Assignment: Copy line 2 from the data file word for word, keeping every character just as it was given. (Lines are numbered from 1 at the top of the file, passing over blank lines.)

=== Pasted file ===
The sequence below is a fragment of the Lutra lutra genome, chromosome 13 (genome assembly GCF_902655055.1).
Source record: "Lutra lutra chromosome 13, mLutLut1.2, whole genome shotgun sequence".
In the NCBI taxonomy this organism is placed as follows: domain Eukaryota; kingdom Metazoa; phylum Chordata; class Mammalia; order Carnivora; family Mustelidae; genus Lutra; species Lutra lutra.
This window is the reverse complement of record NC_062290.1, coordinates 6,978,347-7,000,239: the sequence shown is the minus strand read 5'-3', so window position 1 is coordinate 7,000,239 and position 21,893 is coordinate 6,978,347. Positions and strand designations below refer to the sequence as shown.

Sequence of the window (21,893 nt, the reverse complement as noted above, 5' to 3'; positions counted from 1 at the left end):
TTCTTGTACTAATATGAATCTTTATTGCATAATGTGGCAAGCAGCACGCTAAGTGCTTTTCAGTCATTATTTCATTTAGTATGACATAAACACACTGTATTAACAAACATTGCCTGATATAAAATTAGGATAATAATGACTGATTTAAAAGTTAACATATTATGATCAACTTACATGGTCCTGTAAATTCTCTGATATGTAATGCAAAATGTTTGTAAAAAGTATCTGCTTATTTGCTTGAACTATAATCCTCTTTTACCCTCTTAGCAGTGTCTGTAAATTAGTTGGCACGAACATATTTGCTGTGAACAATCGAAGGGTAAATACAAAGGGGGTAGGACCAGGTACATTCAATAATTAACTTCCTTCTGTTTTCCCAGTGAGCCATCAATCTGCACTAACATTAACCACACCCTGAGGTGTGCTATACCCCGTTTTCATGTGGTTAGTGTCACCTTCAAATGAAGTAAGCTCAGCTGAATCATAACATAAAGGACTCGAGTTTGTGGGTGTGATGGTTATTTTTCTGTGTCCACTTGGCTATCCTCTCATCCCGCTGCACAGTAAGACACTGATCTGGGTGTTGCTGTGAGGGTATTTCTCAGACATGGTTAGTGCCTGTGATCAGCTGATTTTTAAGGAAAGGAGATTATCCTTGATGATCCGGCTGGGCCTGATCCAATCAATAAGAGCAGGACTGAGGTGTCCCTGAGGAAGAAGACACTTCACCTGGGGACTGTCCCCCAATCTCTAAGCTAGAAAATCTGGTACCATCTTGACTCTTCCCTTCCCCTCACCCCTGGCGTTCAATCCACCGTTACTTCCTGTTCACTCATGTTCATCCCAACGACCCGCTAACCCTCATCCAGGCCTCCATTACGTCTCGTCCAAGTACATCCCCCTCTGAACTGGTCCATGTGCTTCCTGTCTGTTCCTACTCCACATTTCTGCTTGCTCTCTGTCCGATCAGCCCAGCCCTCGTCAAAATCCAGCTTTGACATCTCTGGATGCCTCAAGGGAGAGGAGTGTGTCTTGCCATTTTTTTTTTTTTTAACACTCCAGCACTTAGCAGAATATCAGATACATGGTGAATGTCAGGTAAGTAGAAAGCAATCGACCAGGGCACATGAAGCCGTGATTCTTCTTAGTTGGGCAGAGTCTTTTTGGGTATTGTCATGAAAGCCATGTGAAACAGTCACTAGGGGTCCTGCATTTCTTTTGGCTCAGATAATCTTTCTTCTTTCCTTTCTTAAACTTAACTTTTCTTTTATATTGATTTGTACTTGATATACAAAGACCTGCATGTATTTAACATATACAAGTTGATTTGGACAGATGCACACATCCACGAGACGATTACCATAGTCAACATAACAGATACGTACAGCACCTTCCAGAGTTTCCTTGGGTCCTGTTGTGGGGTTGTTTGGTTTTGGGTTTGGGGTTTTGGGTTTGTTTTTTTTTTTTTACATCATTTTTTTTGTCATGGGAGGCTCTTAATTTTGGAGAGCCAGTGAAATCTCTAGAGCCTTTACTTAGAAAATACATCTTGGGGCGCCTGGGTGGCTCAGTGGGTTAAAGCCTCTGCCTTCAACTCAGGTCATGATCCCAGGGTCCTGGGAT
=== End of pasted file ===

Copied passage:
Source record: "Lutra lutra chromosome 13, mLutLut1.2, whole genome shotgun sequence".